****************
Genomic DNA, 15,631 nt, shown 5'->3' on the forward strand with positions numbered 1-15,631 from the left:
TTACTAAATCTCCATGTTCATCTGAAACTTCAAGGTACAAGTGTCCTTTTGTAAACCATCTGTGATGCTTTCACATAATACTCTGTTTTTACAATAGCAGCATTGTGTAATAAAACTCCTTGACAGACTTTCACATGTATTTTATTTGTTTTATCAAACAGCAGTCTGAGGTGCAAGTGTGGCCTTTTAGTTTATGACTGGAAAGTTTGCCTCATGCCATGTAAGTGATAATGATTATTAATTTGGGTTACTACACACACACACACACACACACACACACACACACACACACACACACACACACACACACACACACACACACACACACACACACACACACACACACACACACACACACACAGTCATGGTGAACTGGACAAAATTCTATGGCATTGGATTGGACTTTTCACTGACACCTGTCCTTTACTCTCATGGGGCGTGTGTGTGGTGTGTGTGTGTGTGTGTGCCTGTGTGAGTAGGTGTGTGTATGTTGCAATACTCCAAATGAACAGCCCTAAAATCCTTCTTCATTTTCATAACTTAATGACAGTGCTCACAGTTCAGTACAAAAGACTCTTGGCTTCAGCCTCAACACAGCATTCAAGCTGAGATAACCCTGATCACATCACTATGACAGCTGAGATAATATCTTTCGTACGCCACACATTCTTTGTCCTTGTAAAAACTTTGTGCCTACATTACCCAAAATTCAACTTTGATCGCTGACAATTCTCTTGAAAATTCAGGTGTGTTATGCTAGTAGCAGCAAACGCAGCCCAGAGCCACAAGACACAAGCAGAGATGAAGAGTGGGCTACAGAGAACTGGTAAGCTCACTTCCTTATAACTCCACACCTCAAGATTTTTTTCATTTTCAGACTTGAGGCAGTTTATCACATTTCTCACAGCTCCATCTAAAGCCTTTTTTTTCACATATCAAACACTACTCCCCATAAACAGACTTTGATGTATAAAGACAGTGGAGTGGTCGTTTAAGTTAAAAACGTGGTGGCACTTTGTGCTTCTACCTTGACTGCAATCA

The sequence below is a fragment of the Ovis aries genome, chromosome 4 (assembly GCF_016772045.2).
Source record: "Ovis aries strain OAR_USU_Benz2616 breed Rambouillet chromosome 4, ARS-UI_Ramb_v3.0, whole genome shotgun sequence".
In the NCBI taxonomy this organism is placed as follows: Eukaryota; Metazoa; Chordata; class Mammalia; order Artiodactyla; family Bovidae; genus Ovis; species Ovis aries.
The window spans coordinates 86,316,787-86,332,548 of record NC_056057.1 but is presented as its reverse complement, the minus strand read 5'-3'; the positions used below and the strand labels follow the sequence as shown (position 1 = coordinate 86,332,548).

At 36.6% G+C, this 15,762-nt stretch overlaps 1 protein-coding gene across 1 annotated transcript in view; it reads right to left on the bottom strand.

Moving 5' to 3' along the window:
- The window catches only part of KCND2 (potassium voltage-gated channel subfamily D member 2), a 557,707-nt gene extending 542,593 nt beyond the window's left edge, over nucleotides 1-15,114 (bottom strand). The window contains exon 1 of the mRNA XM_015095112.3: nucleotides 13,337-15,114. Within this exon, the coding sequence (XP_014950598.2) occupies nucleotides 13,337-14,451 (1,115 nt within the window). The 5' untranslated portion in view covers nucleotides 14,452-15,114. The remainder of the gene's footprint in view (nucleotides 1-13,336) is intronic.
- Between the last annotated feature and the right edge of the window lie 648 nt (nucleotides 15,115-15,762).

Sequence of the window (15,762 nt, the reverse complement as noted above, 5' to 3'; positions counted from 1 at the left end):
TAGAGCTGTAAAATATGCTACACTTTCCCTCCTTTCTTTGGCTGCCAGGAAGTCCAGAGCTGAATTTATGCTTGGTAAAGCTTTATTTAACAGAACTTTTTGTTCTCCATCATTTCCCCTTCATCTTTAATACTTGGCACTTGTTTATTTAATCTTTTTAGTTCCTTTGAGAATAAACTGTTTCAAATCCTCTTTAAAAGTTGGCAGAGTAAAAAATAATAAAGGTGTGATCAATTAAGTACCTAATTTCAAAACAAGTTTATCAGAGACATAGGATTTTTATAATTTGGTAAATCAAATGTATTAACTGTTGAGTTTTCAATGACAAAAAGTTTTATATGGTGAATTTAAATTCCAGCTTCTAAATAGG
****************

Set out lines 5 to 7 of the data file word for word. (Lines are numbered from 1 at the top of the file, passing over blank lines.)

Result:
In the NCBI taxonomy this organism is placed as follows: Eukaryota; Metazoa; Chordata; class Mammalia; order Artiodactyla; family Bovidae; genus Ovis; species Ovis aries.
The window spans coordinates 86,316,787-86,332,548 of record NC_056057.1 but is presented as its reverse complement, the minus strand read 5'-3'; the positions used below and the strand labels follow the sequence as shown (position 1 = coordinate 86,332,548).

At 36.6% G+C, this 15,762-nt stretch overlaps 1 protein-coding gene across 1 annotated transcript in view; it reads right to left on the bottom strand.